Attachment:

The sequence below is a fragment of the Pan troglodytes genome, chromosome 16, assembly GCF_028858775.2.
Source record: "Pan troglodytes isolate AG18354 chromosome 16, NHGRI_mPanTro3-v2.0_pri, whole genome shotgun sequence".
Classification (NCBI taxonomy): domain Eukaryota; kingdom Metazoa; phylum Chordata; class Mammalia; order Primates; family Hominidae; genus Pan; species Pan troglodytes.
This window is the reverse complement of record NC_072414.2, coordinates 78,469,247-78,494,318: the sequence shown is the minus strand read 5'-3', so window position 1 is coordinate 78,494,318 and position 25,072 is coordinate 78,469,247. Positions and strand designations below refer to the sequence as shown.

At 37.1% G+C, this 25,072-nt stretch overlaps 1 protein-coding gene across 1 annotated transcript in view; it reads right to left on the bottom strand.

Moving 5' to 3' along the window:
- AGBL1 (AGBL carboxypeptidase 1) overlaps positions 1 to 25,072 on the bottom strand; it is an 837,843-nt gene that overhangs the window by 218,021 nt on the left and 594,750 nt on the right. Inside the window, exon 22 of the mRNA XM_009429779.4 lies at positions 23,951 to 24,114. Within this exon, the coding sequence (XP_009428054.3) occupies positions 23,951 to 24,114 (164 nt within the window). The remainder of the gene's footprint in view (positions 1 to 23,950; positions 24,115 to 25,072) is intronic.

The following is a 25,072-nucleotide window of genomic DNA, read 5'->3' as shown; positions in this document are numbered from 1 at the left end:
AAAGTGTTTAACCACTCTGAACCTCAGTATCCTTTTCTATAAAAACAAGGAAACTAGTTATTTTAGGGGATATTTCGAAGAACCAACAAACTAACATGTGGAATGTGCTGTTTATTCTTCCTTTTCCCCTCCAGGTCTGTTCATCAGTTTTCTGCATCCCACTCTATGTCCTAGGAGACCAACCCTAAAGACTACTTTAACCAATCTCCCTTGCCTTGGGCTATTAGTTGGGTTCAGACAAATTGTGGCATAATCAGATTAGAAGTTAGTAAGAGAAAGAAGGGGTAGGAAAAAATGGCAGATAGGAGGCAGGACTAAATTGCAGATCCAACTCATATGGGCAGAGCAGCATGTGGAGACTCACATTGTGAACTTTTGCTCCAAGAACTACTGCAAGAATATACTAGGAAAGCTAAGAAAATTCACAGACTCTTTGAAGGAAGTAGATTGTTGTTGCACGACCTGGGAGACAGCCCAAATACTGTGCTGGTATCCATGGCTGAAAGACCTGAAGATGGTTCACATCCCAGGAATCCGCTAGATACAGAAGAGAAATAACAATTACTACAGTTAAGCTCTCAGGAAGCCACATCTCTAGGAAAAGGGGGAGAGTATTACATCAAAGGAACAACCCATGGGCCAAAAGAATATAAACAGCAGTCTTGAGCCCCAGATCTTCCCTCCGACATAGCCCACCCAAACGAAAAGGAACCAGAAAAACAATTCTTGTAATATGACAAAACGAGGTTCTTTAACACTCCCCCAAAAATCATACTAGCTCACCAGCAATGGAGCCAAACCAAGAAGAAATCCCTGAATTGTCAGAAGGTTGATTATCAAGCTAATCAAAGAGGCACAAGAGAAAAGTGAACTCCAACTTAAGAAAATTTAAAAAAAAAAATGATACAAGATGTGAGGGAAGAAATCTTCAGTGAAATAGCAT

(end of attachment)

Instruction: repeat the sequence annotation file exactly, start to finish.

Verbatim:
The sequence below is a fragment of the Pan troglodytes genome, chromosome 16, assembly GCF_028858775.2.
Source record: "Pan troglodytes isolate AG18354 chromosome 16, NHGRI_mPanTro3-v2.0_pri, whole genome shotgun sequence".
Classification (NCBI taxonomy): domain Eukaryota; kingdom Metazoa; phylum Chordata; class Mammalia; order Primates; family Hominidae; genus Pan; species Pan troglodytes.
This window is the reverse complement of record NC_072414.2, coordinates 78,469,247-78,494,318: the sequence shown is the minus strand read 5'-3', so window position 1 is coordinate 78,494,318 and position 25,072 is coordinate 78,469,247. Positions and strand designations below refer to the sequence as shown.

At 37.1% G+C, this 25,072-nt stretch overlaps 1 protein-coding gene across 1 annotated transcript in view; it reads right to left on the bottom strand.

Moving 5' to 3' along the window:
- AGBL1 (AGBL carboxypeptidase 1) overlaps positions 1 to 25,072 on the bottom strand; it is an 837,843-nt gene that overhangs the window by 218,021 nt on the left and 594,750 nt on the right. Inside the window, exon 22 of the mRNA XM_009429779.4 lies at positions 23,951 to 24,114. Within this exon, the coding sequence (XP_009428054.3) occupies positions 23,951 to 24,114 (164 nt within the window). The remainder of the gene's footprint in view (positions 1 to 23,950; positions 24,115 to 25,072) is intronic.

The following is a 25,072-nucleotide window of genomic DNA, read 5'->3' as shown; positions in this document are numbered from 1 at the left end:
AAAGTGTTTAACCACTCTGAACCTCAGTATCCTTTTCTATAAAAACAAGGAAACTAGTTATTTTAGGGGATATTTCGAAGAACCAACAAACTAACATGTGGAATGTGCTGTTTATTCTTCCTTTTCCCCTCCAGGTCTGTTCATCAGTTTTCTGCATCCCACTCTATGTCCTAGGAGACCAACCCTAAAGACTACTTTAACCAATCTCCCTTGCCTTGGGCTATTAGTTGGGTTCAGACAAATTGTGGCATAATCAGATTAGAAGTTAGTAAGAGAAAGAAGGGGTAGGAAAAAATGGCAGATAGGAGGCAGGACTAAATTGCAGATCCAACTCATATGGGCAGAGCAGCATGTGGAGACTCACATTGTGAACTTTTGCTCCAAGAACTACTGCAAGAATATACTAGGAAAGCTAAGAAAATTCACAGACTCTTTGAAGGAAGTAGATTGTTGTTGCACGACCTGGGAGACAGCCCAAATACTGTGCTGGTATCCATGGCTGAAAGACCTGAAGATGGTTCACATCCCAGGAATCCGCTAGATACAGAAGAGAAATAACAATTACTACAGTTAAGCTCTCAGGAAGCCACATCTCTAGGAAAAGGGGGAGAGTATTACATCAAAGGAACAACCCATGGGCCAAAAGAATATAAACAGCAGTCTTGAGCCCCAGATCTTCCCTCCGACATAGCCCACCCAAACGAAAAGGAACCAGAAAAACAATTCTTGTAATATGACAAAACGAGGTTCTTTAACACTCCCCCAAAAATCATACTAGCTCACCAGCAATGGAGCCAAACCAAGAAGAAATCCCTGAATTGTCAGAAGGTTGATTATCAAGCTAATCAAAGAGGCACAAGAGAAAAGTGAACTCCAACTTAAGAAAATTTAAAAAAAAAAATGATACAAGATGTGAGGGAAGAAATCTTCAGTGAAATAGCAT